Big new ideas in chess programming

Discussion of anything and everything relating to chess playing software and machines.

Moderators: hgm, Harvey Williamson, bob

Forum rules
This textbox is used to restore diagrams posted with the [d] tag before the upgrade.
JohnS
Posts: 127
Joined: Sun Feb 24, 2008 1:08 am

Big new ideas in chess programming

Post by JohnS » Thu Sep 19, 2013 2:03 am

I've been amazed at the rapid strength increase for Stockfish and complement the development team for providing us with a super-strong and free engine. Looking at the development log at abrok.eu/stockfish, it's interesting to see that most changes only involve a few lines of code and give around 2 - 5 Elo increase each.

So my question is: Is this the future for strength increases - extensive testing with small improvements (discounting increases due to hardware speed improvements)? Have we seen the last of the big new ideas in chess programming that could result in major Elo increases (say greater than 50 for a single idea)?

In asking the question I'm in no way trying to downgrade the success of the Stockfish team or any other chess programmer. I have huge respect for all of them for their skills. This is a philosophical question.

mcostalba
Posts: 2684
Joined: Sat Jun 14, 2008 7:17 pm

Re: Big new ideas in chess programming

Post by mcostalba » Thu Sep 19, 2013 6:00 am

JohnS wrote: So my question is: Is this the future for strength increases
This was also the past. Has always been like this.

The top engines always grow bit by bit because they open new roads and this is hard and difficult and with a lot of trials and error involved and because they don't have any reference.

Big jumps in ELO instead are common in engines started from scratch and still under active development, or in engines that can have access at stronger ones. First because there are a lot of well known working ideas that they can implement with almost sure success and also because when an engine has a low/middle ELO rating a good change can bump its ELO much higher than the same change added to a mature engine. The last one is an interesting observation that I did through years, it is not very clear to me why, probably because a top engine is the sum of many ideas/schemes that in some way overlap, so that if you remove one, anyhow the others cover a bit the loss, instead in a simpler engine each idea seems to counts more.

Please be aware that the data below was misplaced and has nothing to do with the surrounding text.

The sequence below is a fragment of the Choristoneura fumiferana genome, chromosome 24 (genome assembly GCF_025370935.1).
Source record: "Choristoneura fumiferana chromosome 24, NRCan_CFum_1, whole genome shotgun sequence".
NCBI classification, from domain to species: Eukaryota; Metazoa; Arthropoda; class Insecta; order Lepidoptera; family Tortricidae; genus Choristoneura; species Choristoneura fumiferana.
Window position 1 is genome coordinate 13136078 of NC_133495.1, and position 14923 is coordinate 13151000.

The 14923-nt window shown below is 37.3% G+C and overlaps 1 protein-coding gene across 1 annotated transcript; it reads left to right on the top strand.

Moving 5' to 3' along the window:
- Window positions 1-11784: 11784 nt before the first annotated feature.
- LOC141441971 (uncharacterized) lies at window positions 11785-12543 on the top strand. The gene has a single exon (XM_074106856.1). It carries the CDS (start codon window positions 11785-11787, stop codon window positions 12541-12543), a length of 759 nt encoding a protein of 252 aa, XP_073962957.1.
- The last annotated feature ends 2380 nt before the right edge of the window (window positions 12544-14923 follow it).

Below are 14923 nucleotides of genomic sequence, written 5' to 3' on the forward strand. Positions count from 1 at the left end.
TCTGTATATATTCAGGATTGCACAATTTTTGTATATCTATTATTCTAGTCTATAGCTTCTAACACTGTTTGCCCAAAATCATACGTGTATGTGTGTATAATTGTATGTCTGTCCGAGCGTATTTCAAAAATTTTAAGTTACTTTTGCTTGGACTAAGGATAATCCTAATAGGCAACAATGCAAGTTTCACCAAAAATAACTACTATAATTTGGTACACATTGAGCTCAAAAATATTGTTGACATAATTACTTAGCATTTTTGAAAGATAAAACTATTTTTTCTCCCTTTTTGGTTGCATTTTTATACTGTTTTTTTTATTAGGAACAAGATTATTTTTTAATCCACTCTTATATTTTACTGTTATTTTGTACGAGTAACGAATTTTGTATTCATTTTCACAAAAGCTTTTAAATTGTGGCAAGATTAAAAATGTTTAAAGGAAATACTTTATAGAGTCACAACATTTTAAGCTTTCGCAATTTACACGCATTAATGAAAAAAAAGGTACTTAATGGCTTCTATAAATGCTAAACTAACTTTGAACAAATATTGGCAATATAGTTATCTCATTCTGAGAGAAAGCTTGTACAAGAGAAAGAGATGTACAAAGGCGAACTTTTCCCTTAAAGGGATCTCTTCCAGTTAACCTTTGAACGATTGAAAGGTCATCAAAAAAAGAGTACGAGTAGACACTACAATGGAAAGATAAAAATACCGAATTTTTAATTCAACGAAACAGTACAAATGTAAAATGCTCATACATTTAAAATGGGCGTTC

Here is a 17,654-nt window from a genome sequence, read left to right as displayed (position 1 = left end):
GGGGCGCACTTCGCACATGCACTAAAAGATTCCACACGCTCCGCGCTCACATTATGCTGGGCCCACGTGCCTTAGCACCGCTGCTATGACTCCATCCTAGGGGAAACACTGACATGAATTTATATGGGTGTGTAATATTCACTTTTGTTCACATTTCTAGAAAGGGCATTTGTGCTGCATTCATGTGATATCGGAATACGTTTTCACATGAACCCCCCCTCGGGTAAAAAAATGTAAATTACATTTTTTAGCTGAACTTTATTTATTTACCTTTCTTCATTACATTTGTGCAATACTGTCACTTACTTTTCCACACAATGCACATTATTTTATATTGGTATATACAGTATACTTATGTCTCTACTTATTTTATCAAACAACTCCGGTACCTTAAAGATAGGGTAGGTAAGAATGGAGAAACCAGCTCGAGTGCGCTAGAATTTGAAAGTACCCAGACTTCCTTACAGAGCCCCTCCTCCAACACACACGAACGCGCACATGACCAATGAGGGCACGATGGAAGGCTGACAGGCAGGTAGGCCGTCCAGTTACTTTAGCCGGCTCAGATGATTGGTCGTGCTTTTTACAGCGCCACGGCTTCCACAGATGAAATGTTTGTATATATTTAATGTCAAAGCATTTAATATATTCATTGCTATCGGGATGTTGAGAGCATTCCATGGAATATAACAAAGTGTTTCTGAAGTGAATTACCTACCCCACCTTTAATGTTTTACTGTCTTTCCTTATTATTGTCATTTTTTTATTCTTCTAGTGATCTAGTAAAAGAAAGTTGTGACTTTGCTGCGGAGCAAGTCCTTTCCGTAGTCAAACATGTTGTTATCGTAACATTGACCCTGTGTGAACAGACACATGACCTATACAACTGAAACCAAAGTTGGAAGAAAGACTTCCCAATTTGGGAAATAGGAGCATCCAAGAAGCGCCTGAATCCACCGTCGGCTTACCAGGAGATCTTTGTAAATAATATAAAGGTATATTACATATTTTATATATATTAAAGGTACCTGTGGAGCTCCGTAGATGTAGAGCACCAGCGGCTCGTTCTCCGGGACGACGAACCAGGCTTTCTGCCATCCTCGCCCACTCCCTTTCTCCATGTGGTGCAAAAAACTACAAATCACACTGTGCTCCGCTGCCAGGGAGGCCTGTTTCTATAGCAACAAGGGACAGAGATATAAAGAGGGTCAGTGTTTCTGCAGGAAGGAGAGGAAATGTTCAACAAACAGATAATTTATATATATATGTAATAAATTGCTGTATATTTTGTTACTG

Another observation I did is that a very simple and clean engine gains more from adding a good idea than an equal strength one but very complex and convoluted. And here is where the developer can put is added vaue, trying to keep its engine as simple and efficient as possible without adding cruft and complexity that will hurt in the long term. This is much more easy to say than to do and requires a good experience as a programmer, Typical amateur developers instead tend to add rules/tricks/evaluation terms because they think they help, while instead in the long term they just hurt the engine that becomes very insensible to good ideas: a good idea can help a good engine but do not work on a messed up one.

Michel
Posts: 2003
Joined: Sun Sep 28, 2008 11:50 pm

Re: Big new ideas in chess programming

Post by Michel » Thu Sep 19, 2013 6:06 am

This was also the past. Has always been like this.
There have also been "big ideas" (e.g. nullmove) which gave big elo jumps.

The question is about whether we have seen the last of such big ideas....

mcostalba
Posts: 2684
Joined: Sat Jun 14, 2008 7:17 pm

Re: Big new ideas in chess programming

Post by mcostalba » Thu Sep 19, 2013 6:20 am

Michel wrote:
This was also the past. Has always been like this.
There have also been "big ideas" (e.g. nullmove) which gave big elo jumps.

The question is about whether we have seen the last of such big ideas....
This is a question that should have been asked 20 years ago. Null move is from late '80 !

In the last 20 years I don't see anything like that, I only see a very long list of very little tweaks.

PK
Posts: 785
Joined: Mon Jan 15, 2007 10:23 am
Location: Warsza
Contact:

Re: Big new ideas in chess programming

Post by PK » Thu Sep 19, 2013 6:54 am

Isn't late move reduction / history reduction approaching the importance of null move?

And there are at least two more candidates for "big ideas of the second order": midgame/endgame interpolation in evaluation and extensive use of material imbalance tables.

One can also argue that extensive use of testing in itself is the big idea, one to rule them all ;)

Michel
Posts: 2003
Joined: Sun Sep 28, 2008 11:50 pm

Re: Big new ideas in chess programming

Post by Michel » Thu Sep 19, 2013 7:30 am

In the last 20 years I don't see anything like that